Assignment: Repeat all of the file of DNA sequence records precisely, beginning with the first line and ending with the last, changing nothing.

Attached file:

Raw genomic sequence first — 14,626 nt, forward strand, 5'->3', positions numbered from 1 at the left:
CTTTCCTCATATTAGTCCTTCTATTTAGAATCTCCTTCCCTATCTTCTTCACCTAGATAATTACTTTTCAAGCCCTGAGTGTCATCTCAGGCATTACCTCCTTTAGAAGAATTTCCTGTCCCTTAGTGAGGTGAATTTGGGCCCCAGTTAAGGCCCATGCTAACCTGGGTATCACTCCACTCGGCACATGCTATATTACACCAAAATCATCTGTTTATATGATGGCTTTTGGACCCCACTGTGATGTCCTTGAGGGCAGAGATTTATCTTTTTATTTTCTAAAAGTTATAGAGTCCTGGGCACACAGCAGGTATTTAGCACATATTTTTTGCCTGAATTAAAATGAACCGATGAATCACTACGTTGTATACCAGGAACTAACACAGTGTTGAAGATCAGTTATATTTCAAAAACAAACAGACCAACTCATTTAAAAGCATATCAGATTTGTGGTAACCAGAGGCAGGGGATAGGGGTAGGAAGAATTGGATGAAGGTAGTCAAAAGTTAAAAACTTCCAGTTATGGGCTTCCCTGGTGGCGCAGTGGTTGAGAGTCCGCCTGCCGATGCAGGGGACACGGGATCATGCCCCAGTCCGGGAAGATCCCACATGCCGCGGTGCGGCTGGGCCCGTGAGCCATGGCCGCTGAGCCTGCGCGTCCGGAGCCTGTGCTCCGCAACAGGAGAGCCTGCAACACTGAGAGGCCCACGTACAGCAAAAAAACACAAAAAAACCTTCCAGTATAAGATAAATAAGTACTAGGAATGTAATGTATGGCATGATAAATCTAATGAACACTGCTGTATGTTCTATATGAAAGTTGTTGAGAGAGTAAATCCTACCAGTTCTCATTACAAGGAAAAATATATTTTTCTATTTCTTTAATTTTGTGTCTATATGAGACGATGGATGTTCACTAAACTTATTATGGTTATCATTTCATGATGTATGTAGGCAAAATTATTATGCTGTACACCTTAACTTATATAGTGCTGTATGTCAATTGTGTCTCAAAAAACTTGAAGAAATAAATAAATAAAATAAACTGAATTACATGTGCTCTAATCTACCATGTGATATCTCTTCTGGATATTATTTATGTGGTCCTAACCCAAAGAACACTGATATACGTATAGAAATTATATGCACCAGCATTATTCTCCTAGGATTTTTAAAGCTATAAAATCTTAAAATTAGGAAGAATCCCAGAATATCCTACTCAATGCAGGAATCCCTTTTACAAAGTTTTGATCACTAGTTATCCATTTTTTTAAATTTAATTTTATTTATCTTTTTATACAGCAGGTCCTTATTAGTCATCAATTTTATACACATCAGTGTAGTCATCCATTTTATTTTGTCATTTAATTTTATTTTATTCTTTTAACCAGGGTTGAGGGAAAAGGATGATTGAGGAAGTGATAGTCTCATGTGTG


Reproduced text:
Raw genomic sequence first — 14,626 nt, forward strand, 5'->3', positions numbered from 1 at the left:
CTTTCCTCATATTAGTCCTTCTATTTAGAATCTCCTTCCCTATCTTCTTCACCTAGATAATTACTTTTCAAGCCCTGAGTGTCATCTCAGGCATTACCTCCTTTAGAAGAATTTCCTGTCCCTTAGTGAGGTGAATTTGGGCCCCAGTTAAGGCCCATGCTAACCTGGGTATCACTCCACTCGGCACATGCTATATTACACCAAAATCATCTGTTTATATGATGGCTTTTGGACCCCACTGTGATGTCCTTGAGGGCAGAGATTTATCTTTTTATTTTCTAAAAGTTATAGAGTCCTGGGCACACAGCAGGTATTTAGCACATATTTTTTGCCTGAATTAAAATGAACCGATGAATCACTACGTTGTATACCAGGAACTAACACAGTGTTGAAGATCAGTTATATTTCAAAAACAAACAGACCAACTCATTTAAAAGCATATCAGATTTGTGGTAACCAGAGGCAGGGGATAGGGGTAGGAAGAATTGGATGAAGGTAGTCAAAAGTTAAAAACTTCCAGTTATGGGCTTCCCTGGTGGCGCAGTGGTTGAGAGTCCGCCTGCCGATGCAGGGGACACGGGATCATGCCCCAGTCCGGGAAGATCCCACATGCCGCGGTGCGGCTGGGCCCGTGAGCCATGGCCGCTGAGCCTGCGCGTCCGGAGCCTGTGCTCCGCAACAGGAGAGCCTGCAACACTGAGAGGCCCACGTACAGCAAAAAAACACAAAAAAACCTTCCAGTATAAGATAAATAAGTACTAGGAATGTAATGTATGGCATGATAAATCTAATGAACACTGCTGTATGTTCTATATGAAAGTTGTTGAGAGAGTAAATCCTACCAGTTCTCATTACAAGGAAAAATATATTTTTCTATTTCTTTAATTTTGTGTCTATATGAGACGATGGATGTTCACTAAACTTATTATGGTTATCATTTCATGATGTATGTAGGCAAAATTATTATGCTGTACACCTTAACTTATATAGTGCTGTATGTCAATTGTGTCTCAAAAAACTTGAAGAAATAAATAAATAAAATAAACTGAATTACATGTGCTCTAATCTACCATGTGATATCTCTTCTGGATATTATTTATGTGGTCCTAACCCAAAGAACACTGATATACGTATAGAAATTATATGCACCAGCATTATTCTCCTAGGATTTTTAAAGCTATAAAATCTTAAAATTAGGAAGAATCCCAGAATATCCTACTCAATGCAGGAATCCCTTTTACAAAGTTTTGATCACTAGTTATCCATTTTTTTAAATTTAATTTTATTTATCTTTTTATACAGCAGGTCCTTATTAGTCATCAATTTTATACACATCAGTGTAGTCATCCATTTTATTTTGTCATTTAATTTTATTTTATTCTTTTAACCAGGGTTGAGGGAAAAGGATGATTGAGGAAGTGATAGTCTCATGTGTG